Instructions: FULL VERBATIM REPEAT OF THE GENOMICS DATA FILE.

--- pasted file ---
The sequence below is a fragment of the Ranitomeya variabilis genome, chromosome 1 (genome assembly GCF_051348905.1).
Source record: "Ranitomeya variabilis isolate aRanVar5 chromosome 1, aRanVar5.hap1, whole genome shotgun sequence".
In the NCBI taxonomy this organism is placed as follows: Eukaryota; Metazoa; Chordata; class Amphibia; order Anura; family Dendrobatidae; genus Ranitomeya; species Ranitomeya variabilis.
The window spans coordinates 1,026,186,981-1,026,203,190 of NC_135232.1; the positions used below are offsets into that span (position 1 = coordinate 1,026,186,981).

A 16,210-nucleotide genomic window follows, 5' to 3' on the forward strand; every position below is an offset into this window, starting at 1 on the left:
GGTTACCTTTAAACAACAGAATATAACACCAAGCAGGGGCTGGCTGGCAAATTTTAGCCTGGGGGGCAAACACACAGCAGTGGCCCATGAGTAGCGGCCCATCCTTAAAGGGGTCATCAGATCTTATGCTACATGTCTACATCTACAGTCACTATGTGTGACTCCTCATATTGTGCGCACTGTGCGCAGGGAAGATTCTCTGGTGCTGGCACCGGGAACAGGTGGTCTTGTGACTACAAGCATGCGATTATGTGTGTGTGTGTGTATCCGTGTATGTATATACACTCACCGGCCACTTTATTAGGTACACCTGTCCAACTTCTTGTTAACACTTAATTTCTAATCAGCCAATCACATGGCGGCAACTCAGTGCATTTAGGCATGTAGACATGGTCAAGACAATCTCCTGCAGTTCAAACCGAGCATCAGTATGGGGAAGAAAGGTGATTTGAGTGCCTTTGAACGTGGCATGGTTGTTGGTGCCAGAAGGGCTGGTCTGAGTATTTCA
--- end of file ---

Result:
The sequence below is a fragment of the Ranitomeya variabilis genome, chromosome 1 (genome assembly GCF_051348905.1).
Source record: "Ranitomeya variabilis isolate aRanVar5 chromosome 1, aRanVar5.hap1, whole genome shotgun sequence".
In the NCBI taxonomy this organism is placed as follows: Eukaryota; Metazoa; Chordata; class Amphibia; order Anura; family Dendrobatidae; genus Ranitomeya; species Ranitomeya variabilis.
The window spans coordinates 1,026,186,981-1,026,203,190 of NC_135232.1; the positions used below are offsets into that span (position 1 = coordinate 1,026,186,981).

A 16,210-nucleotide genomic window follows, 5' to 3' on the forward strand; every position below is an offset into this window, starting at 1 on the left:
GGTTACCTTTAAACAACAGAATATAACACCAAGCAGGGGCTGGCTGGCAAATTTTAGCCTGGGGGGCAAACACACAGCAGTGGCCCATGAGTAGCGGCCCATCCTTAAAGGGGTCATCAGATCTTATGCTACATGTCTACATCTACAGTCACTATGTGTGACTCCTCATATTGTGCGCACTGTGCGCAGGGAAGATTCTCTGGTGCTGGCACCGGGAACAGGTGGTCTTGTGACTACAAGCATGCGATTATGTGTGTGTGTGTGTATCCGTGTATGTATATACACTCACCGGCCACTTTATTAGGTACACCTGTCCAACTTCTTGTTAACACTTAATTTCTAATCAGCCAATCACATGGCGGCAACTCAGTGCATTTAGGCATGTAGACATGGTCAAGACAATCTCCTGCAGTTCAAACCGAGCATCAGTATGGGGAAGAAAGGTGATTTGAGTGCCTTTGAACGTGGCATGGTTGTTGGTGCCAGAAGGGCTGGTCTGAGTATTTCA